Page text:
March 25, 2016–Zahra Hussaini, Afghan Cyclist
Zahra Hussaini has been riding a bike since she was five years old in a refugee camp in Iran. When she and her family relocated to the Herat province in Afghanistan, she kept it up, often donning male clothing to avoid attention.
Her passion for cycling only grew as she grew and today Hussaini is the leader of the Afghan Women’s Cycling Team. And this year, that same team has been nominated by a group of Italian MPs for a Nobel Peace Prize.
Hussaini, along with her bike, have become a symbol for women in Afghanistan. But she is not content to be just a “idea” of female empowerment. She has started a campaign to support Afghanistan’s female cyclists called Randan Haq-e-mast (Biking is our right) highlighting the young women in her country and the future they will have there. Her work and her cycling have earned her praise and criticism by many conservative figures who see the bicycle as a threat to appropriate female behavior.
“Bike riding is good for the environment and health,” Hussaini recently told the LA Times. “I, of course, want more women everywhere to join in.”
Hussaini gives biking lessons to both women, and some men as well, hoping to get more people pedaling. Bikes make sense in Afghanistan where many towns and villages are located in remote locations. Any kind of public transportation, buses or taxis, is unavailable. Walking can be dangerous and it takes forever to get anywhere. A bicycle can change that, giving more freedom of movement in a country that is known for the restrictions it places on women.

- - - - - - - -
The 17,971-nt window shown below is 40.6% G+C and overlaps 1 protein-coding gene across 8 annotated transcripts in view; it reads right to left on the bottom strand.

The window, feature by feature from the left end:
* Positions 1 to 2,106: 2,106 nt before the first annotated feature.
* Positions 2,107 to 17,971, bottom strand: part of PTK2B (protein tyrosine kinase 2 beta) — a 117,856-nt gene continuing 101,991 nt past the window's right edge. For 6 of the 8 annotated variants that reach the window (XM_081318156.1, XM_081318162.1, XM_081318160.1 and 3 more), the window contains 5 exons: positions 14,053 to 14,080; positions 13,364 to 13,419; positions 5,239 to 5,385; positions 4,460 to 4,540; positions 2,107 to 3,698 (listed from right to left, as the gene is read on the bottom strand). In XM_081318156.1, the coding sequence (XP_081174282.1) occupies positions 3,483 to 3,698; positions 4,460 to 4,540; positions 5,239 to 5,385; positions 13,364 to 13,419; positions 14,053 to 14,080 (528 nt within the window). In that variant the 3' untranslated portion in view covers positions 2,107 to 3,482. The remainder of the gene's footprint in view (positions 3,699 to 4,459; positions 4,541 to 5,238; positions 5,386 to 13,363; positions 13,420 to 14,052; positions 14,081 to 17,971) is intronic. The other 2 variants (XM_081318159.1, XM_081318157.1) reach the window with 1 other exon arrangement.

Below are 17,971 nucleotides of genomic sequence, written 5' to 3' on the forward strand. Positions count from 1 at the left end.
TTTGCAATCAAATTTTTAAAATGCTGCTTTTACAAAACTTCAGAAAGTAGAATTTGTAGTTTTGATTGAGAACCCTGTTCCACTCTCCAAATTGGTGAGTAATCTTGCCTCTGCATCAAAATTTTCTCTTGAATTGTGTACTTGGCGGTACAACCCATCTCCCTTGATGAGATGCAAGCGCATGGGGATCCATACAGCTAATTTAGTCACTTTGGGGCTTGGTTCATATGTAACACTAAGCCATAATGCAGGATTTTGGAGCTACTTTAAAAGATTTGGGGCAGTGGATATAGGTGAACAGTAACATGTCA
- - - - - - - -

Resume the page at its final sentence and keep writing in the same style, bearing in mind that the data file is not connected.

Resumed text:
The bicycle and women like Hussaini are changing conditions for women in Afghanistan though. There may only be a few women cyclists now, but their numbers are growing and so is acceptance of female empowerment.
The bicycle has done more to emancipate women than anything else in the world. It gives a woman a feeling of freedom and self-reliance. The moment she takes her seat she knows she can’t get into harm unless she gets off her bicycle, and away she goes, the picture of free, untrammelled womanhood.
–Susan B. Anthony
Along with Hussaini, the Afghan Women’s Cycling Team has 40 members. They’ve suffered death threats, insults and withering indifference. These women are fit and competitive, and make no mistake, they are also brave. For many of us, riding a bike brings a feeling of joy. For these Afghan Women Cyclists, it’s also an act of courage.
One member of the team is quoted in a short documentary saying: “They say a bicycle can destroy a girl’s future. People say a lot of things. If we listened to them we would never leave our houses”.